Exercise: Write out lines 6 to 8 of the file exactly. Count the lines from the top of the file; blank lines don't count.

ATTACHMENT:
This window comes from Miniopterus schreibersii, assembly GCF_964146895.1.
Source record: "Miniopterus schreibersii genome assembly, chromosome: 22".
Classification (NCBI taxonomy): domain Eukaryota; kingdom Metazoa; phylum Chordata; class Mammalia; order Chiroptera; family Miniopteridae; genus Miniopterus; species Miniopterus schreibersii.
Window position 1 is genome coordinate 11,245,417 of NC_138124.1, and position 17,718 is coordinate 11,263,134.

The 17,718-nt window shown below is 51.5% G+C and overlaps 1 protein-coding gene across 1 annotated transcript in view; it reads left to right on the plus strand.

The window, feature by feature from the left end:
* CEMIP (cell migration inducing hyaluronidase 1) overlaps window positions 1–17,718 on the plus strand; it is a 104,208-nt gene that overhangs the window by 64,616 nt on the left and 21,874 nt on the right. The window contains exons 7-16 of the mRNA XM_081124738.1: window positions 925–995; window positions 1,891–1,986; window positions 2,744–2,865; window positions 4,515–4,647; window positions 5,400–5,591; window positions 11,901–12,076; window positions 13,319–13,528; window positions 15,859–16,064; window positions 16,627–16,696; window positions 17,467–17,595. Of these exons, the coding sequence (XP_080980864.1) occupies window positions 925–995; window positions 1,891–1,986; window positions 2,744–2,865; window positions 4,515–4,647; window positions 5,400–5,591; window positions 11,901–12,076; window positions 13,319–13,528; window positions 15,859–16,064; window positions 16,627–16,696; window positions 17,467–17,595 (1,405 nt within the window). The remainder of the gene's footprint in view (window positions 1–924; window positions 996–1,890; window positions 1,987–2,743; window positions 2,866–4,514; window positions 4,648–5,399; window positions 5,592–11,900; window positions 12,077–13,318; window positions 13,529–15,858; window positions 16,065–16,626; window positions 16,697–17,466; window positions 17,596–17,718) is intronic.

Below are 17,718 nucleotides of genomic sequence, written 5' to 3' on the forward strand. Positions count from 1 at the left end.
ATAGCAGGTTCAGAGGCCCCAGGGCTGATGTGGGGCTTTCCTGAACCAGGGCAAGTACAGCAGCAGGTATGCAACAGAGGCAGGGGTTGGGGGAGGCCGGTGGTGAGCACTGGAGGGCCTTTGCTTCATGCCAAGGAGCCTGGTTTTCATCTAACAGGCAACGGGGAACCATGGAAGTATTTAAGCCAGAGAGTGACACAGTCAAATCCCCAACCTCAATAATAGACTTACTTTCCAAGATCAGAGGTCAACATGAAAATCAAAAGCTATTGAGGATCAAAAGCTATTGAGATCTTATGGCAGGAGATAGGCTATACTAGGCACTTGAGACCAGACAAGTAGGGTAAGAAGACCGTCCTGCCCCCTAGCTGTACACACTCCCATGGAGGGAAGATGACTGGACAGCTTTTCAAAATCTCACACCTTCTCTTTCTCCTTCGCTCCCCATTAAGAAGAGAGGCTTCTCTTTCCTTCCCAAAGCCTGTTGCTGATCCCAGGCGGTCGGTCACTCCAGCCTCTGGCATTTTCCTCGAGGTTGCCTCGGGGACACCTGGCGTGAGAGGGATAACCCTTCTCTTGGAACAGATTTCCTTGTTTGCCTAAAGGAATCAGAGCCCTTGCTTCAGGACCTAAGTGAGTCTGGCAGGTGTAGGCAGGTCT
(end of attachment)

The window, feature by feature from the left end:
* CEMIP (cell migration inducing hyaluronidase 1) overlaps window positions 1–17,718 on the plus strand; it is a 104,208-nt gene that overhangs the window by 64,616 nt on the left and 21,874 nt on the right. The window contains exons 7-16 of the mRNA XM_081124738.1: window positions 925–995; window positions 1,891–1,986; window positions 2,744–2,865; window positions 4,515–4,647; window positions 5,400–5,591; window positions 11,901–12,076; window positions 13,319–13,528; window positions 15,859–16,064; window positions 16,627–16,696; window positions 17,467–17,595. Of these exons, the coding sequence (XP_080980864.1) occupies window positions 925–995; window positions 1,891–1,986; window positions 2,744–2,865; window positions 4,515–4,647; window positions 5,400–5,591; window positions 11,901–12,076; window positions 13,319–13,528; window positions 15,859–16,064; window positions 16,627–16,696; window positions 17,467–17,595 (1,405 nt within the window). The remainder of the gene's footprint in view (window positions 1–924; window positions 996–1,890; window positions 1,987–2,743; window positions 2,866–4,514; window positions 4,648–5,399; window positions 5,592–11,900; window positions 12,077–13,318; window positions 13,529–15,858; window positions 16,065–16,626; window positions 16,697–17,466; window positions 17,596–17,718) is intronic.

Below are 17,718 nucleotides of genomic sequence, written 5' to 3' on the forward strand. Positions count from 1 at the left end.